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Spam Twitter account merchants are driving a $460,000 black market.
There are millions of spam profiles littering Twitter, and they’re practically unavoidable. But who’s behind this army of bogus accounts?
A research team announced Wednesday it’s finally traced these default-egg-avatared nuisances to their source, and their findings could help cut Twitter cut spam off at the head.
The researchers bought $5,000 worth of phony Twitter accounts from 27 online vendors for just 2-10 cents each. All told, that amounted to 120,000 accounts over 10 months. Their goal was to figure how to identify fraudulently registered accounts. The stakes are high: merchants earn an estimated $460,000 in total annual income, while the spammers they sell to harass and annoy Twitter’s millions of customers.
The team—comprised of researchers from the University of California, Berkeley, George Mason University, International Computer Science Institute—found the merchants through search engine ads, spam forums, and freelance sites like Fiverr. The research was done in cooperation with Twitter, and the team presented the findings at the Usenix security conference in Washington, D.C. Wednesday.
Merchants are the ones who make and sell the fake accounts. Their customers are usually spammers, who use armies of robot accounts to automatically send scam links to Twitter users. Other customers use the dummy accounts to boost their follower numbers and seem more popular than they actually are.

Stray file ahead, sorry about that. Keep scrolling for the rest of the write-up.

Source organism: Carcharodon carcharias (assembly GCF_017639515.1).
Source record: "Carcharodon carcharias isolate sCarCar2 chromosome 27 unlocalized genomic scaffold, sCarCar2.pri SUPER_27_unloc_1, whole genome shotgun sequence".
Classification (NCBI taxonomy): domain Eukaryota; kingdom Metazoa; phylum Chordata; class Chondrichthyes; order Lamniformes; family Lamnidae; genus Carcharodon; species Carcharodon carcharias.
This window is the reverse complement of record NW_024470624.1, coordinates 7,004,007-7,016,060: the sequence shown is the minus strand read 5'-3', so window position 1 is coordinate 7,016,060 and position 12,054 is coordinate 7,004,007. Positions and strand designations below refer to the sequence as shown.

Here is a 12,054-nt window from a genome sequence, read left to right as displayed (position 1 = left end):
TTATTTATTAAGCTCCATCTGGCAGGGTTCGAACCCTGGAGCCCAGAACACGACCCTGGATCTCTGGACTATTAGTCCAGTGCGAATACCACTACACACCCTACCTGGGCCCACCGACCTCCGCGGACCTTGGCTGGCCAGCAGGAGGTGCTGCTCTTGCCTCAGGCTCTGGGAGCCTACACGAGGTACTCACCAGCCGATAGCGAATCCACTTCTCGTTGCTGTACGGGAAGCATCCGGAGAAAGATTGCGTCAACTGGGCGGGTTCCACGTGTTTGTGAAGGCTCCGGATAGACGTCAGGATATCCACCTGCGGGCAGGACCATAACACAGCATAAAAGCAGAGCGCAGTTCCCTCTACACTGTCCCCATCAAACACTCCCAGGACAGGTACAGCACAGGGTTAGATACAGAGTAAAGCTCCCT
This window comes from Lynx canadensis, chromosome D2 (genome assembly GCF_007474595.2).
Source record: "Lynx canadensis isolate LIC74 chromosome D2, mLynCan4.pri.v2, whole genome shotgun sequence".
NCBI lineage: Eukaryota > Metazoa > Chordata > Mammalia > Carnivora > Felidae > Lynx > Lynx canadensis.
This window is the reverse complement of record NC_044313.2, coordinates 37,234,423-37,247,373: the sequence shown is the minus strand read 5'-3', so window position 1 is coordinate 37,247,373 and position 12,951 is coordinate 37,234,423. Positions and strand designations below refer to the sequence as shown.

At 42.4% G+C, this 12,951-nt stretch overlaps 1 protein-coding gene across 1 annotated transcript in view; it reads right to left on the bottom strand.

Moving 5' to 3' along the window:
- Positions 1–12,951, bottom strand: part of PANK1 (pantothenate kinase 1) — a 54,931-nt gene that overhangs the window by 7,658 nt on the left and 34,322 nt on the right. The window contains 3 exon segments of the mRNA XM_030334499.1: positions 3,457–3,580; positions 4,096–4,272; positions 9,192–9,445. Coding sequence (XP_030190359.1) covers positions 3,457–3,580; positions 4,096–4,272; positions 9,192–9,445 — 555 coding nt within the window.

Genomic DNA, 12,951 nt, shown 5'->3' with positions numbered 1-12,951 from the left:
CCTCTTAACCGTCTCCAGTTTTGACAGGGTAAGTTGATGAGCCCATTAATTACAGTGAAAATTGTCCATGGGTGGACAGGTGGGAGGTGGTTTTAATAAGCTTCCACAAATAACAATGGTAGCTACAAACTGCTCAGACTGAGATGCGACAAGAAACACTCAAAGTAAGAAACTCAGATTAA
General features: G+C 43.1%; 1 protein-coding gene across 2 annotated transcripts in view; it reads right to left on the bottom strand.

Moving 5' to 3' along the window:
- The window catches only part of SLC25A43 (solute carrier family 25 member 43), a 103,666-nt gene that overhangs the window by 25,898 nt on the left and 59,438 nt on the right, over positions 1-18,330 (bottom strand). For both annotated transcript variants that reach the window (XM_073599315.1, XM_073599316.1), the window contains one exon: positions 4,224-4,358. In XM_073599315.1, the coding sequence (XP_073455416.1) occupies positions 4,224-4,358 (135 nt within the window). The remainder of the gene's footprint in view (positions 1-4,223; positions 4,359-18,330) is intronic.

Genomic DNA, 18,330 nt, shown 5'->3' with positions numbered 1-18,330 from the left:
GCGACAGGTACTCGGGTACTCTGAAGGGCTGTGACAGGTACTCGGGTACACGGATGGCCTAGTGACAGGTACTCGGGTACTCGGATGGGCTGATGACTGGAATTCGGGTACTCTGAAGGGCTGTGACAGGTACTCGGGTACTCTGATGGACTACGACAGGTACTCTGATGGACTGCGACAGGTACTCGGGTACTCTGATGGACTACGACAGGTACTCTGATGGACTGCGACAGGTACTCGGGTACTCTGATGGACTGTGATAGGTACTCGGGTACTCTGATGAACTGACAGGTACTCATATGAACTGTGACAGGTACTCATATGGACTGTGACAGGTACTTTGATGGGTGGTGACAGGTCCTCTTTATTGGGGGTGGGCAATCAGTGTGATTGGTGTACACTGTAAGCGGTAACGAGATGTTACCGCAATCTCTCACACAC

Stopping the spammers is vital to cleaning up the community, but it’s not a simple task.
The researchers said account sellers used fake email credentials and tens of thousands of hijacked computers to avoid Twitter’s suspicions. Some merchants hoarded accounts for months to give them an air of legitimacy.
Using data it acquired by tracking these patterns, Twitter suspended 95 percent of all phony accounts. When the team purchased further accounts immediately after Twitter’s intervention, they found 90 percent were suspended by time of delivery.
The merchants were puzzled by the lost stock, though soon regrouped. The most prominent sellers were back in action within a few weeks, after figuring out new ways of bypassing Twitter’s defenses.
Twitter is working to integrate the researchers’ methods for finding phony accounts into its abuse detection system. But as long as there’s money to be made on the black market, scammers will find ways of creating spam accounts en masse.
Based in Montreal, Kris Holt has been writing about technology and web culture since 2010. He writes for Engadget and Tech News World, and his byline has also appeared in Paste, Salon, International Business Times, Mashable, and elsewhere.